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Ectopic thyroid tissue (ETT) occurs due to a disorder in the embryonic development of the thyroid gland with incomplete migration of the thyroid tissue from the median plate of the floor of the pharyngeal gut to its usual site. ETT is a rare entity, with an estimated prevalence of 1/100 000–300 000 in the general population, increasing to 1/4000–8000 in patients with thyroid dysfunction. The mechanisms responsible for thyroid morphogenesis have not yet been fully elucidated but certain transcription factors such as TITF1/NKX2-1, PAX8, HHEX or FOXE1 play a key role in this process. ETT mainly affects young women and is often asymptomatic.1 In 90% of the cases, ETT is located at the base of the tongue. The occurrence of two ectopic foci simultaneously is particularly rare.2 The authors present the case of a 30-year-old female patient under endocrinology’s care due to autoimmune subclinical hypothyroidism. She was medicated with levothyroxine 25 µg/day and an oral contraceptive. There was no other relevant personal history. Her mother had a benign nodular thyroid disease. On examination there was a midline neck lesion, at the level of the hyoid bone, suggestive of a thyroglossal cyst. The lump had well-defined boundaries and a smooth surface. No other lumps were detected on physical examination. A neck ultrasound (US) was requested and it revealed two structures compatible with ETT at the medial prehyoid region with 14×9 mm and at the base of the tongue with 16×15 mm and absent orthotopic thyroid tissue. She underwent a cervical MRI which confirmed US findings. Subsequently, a radionuclide scan with technetium-99m showed uptake in two foci consistent with sublingual and prehyoid ETT, and no thyroid tissue was observed in the normal thyroid bed (figures 1 and 2). The patient will maintain annual follow-up with neck US and thyroid function tests and periodic MRI. Dual ectopic thyroid gland is a rare clinical entity, for which a high degree of clinical suspicion is required.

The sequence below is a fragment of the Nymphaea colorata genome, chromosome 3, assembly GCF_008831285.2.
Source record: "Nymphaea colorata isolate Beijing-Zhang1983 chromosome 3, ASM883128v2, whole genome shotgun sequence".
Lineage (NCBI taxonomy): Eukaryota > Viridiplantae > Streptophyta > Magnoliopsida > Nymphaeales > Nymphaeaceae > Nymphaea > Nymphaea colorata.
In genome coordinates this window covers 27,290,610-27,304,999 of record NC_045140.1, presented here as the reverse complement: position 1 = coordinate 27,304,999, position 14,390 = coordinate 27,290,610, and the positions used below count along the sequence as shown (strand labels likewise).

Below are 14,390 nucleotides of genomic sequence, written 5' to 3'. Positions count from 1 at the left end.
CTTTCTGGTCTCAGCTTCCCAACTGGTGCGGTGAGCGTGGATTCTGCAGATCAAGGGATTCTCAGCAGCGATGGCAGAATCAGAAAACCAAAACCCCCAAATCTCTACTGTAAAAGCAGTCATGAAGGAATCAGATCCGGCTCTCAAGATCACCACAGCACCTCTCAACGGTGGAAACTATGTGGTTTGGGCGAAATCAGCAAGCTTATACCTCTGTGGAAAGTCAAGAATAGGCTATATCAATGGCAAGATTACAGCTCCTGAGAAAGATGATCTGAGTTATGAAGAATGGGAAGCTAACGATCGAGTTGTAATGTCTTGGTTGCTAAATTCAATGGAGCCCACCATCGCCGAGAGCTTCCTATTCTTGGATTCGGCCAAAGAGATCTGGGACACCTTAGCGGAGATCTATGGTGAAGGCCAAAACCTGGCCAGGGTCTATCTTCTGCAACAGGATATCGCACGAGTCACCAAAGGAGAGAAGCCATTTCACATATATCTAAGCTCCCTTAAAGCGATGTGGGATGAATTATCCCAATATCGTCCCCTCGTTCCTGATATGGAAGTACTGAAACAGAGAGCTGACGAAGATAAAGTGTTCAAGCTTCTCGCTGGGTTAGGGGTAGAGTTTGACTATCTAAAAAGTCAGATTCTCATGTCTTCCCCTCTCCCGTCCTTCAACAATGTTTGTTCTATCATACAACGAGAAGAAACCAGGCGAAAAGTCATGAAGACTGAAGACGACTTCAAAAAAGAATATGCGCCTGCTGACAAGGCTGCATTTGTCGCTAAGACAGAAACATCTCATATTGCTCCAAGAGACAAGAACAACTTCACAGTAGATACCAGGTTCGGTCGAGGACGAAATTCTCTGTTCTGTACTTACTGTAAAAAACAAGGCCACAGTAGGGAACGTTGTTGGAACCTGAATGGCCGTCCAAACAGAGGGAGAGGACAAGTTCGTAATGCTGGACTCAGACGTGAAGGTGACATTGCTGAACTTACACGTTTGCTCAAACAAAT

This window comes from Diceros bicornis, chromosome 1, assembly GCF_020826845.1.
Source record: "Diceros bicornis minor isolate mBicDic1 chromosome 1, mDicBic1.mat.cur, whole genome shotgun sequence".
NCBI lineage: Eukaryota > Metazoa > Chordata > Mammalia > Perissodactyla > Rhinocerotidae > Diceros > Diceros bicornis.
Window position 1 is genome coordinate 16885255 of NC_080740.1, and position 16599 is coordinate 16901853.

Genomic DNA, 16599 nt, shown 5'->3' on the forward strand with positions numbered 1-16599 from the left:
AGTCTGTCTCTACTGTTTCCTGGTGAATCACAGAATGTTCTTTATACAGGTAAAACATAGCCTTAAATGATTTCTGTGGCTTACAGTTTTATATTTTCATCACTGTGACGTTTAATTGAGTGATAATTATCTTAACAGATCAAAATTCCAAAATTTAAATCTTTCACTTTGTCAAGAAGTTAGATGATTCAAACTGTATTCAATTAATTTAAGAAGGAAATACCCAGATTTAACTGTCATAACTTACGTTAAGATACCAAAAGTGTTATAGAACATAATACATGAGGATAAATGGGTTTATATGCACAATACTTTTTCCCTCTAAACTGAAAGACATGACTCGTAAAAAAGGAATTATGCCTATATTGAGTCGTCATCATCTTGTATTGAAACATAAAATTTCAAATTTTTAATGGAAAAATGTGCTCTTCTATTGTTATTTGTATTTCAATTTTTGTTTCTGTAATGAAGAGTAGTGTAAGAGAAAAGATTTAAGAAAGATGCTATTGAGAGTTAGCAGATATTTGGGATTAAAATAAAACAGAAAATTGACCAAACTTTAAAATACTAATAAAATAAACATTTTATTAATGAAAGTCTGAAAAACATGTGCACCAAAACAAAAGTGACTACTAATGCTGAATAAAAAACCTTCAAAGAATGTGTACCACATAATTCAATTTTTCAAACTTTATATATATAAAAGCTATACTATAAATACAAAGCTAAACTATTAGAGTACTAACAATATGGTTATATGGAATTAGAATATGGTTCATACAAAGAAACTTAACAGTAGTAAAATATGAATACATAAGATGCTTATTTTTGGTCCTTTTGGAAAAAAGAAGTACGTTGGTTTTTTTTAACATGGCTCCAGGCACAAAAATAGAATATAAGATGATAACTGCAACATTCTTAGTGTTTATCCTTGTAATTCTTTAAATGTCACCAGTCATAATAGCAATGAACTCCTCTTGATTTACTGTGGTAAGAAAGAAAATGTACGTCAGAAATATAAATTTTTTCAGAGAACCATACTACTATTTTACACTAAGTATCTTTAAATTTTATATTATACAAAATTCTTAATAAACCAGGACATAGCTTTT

The gold standard for ETT diagnosis is thyroid scintigraphy. Furthermore, thyroid scintigraphy allows to differentiate EET from other causes of midline cervical masses such as thyroglossal duct cyst, lipoma, enlarged lymph node, epidermoid cyst, vascular malformation and malignancies. Therefore, recognising ETT may avoid inappropriate surgery.3
The treatment approach is not consensual and it depends on the clinical presentation. While small lesions require no therapy, in case of airway obstruction or repeated haemorrhage, surgical excision may be indicated.
Dual ectopic thyroid gland is a rare clinical entity.
Scintigraphy with technetium-99m is the gold standard for ectopic thyroid tissue diagnosis, confirming the location and extension of the ectopic thyroid tissue and the presence or absence of the thyroid gland in its normal anatomic position.
Treatment depends on the clinical presentation and surgical treatment may be indicated in symptomatic cases.
We thank Professor Valeriano Leite and Dr Teresa Ferreira.
Contributors CMC wrote the manuscript. SD and MC cooperated in the writing of the manuscript and subtitle of the figure. HV reviewed and corrected the final manuscript.
Funding The authors have not declared a specific grant for this research from any funding agency in the public, commercial or not-for-profit sectors.
Competing interests None declared.
Patient consent Obtained.
Provenance and peer review Not commissioned; externally peer reviewed.
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